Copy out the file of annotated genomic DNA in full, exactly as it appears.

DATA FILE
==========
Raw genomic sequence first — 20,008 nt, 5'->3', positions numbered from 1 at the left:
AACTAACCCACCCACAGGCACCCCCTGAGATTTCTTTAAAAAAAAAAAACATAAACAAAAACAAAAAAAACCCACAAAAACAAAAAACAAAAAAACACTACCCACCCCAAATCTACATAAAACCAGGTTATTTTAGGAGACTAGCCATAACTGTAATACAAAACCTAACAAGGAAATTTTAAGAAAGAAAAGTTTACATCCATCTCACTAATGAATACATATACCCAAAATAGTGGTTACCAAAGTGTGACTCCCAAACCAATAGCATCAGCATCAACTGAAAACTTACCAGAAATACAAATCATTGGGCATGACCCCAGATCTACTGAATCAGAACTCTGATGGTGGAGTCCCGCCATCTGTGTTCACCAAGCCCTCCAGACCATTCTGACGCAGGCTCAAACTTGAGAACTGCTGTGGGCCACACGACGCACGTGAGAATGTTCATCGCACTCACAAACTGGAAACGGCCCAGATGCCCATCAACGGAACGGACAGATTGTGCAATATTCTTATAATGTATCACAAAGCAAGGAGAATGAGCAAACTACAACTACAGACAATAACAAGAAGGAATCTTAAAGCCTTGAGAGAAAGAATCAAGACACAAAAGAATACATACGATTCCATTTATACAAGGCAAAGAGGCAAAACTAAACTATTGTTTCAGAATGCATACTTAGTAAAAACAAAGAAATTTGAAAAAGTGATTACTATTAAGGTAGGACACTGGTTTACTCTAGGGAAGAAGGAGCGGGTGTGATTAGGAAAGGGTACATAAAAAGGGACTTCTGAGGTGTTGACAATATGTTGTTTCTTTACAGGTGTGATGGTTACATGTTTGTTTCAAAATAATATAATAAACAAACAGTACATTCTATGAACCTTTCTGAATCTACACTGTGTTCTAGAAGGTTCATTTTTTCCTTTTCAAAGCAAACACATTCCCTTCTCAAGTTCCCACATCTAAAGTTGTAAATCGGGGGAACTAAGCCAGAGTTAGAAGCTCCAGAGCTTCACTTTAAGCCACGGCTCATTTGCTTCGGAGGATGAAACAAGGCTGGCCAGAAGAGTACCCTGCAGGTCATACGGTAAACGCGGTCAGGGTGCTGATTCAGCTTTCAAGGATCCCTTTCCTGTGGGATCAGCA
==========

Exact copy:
Raw genomic sequence first — 20,008 nt, 5'->3', positions numbered from 1 at the left:
AACTAACCCACCCACAGGCACCCCCTGAGATTTCTTTAAAAAAAAAAAACATAAACAAAAACAAAAAAAACCCACAAAAACAAAAAACAAAAAAACACTACCCACCCCAAATCTACATAAAACCAGGTTATTTTAGGAGACTAGCCATAACTGTAATACAAAACCTAACAAGGAAATTTTAAGAAAGAAAAGTTTACATCCATCTCACTAATGAATACATATACCCAAAATAGTGGTTACCAAAGTGTGACTCCCAAACCAATAGCATCAGCATCAACTGAAAACTTACCAGAAATACAAATCATTGGGCATGACCCCAGATCTACTGAATCAGAACTCTGATGGTGGAGTCCCGCCATCTGTGTTCACCAAGCCCTCCAGACCATTCTGACGCAGGCTCAAACTTGAGAACTGCTGTGGGCCACACGACGCACGTGAGAATGTTCATCGCACTCACAAACTGGAAACGGCCCAGATGCCCATCAACGGAACGGACAGATTGTGCAATATTCTTATAATGTATCACAAAGCAAGGAGAATGAGCAAACTACAACTACAGACAATAACAAGAAGGAATCTTAAAGCCTTGAGAGAAAGAATCAAGACACAAAAGAATACATACGATTCCATTTATACAAGGCAAAGAGGCAAAACTAAACTATTGTTTCAGAATGCATACTTAGTAAAAACAAAGAAATTTGAAAAAGTGATTACTATTAAGGTAGGACACTGGTTTACTCTAGGGAAGAAGGAGCGGGTGTGATTAGGAAAGGGTACATAAAAAGGGACTTCTGAGGTGTTGACAATATGTTGTTTCTTTACAGGTGTGATGGTTACATGTTTGTTTCAAAATAATATAATAAACAAACAGTACATTCTATGAACCTTTCTGAATCTACACTGTGTTCTAGAAGGTTCATTTTTTCCTTTTCAAAGCAAACACATTCCCTTCTCAAGTTCCCACATCTAAAGTTGTAAATCGGGGGAACTAAGCCAGAGTTAGAAGCTCCAGAGCTTCACTTTAAGCCACGGCTCATTTGCTTCGGAGGATGAAACAAGGCTGGCCAGAAGAGTACCCTGCAGGTCATACGGTAAACGCGGTCAGGGTGCTGATTCAGCTTTCAAGGATCCCTTTCCTGTGGGATCAGCA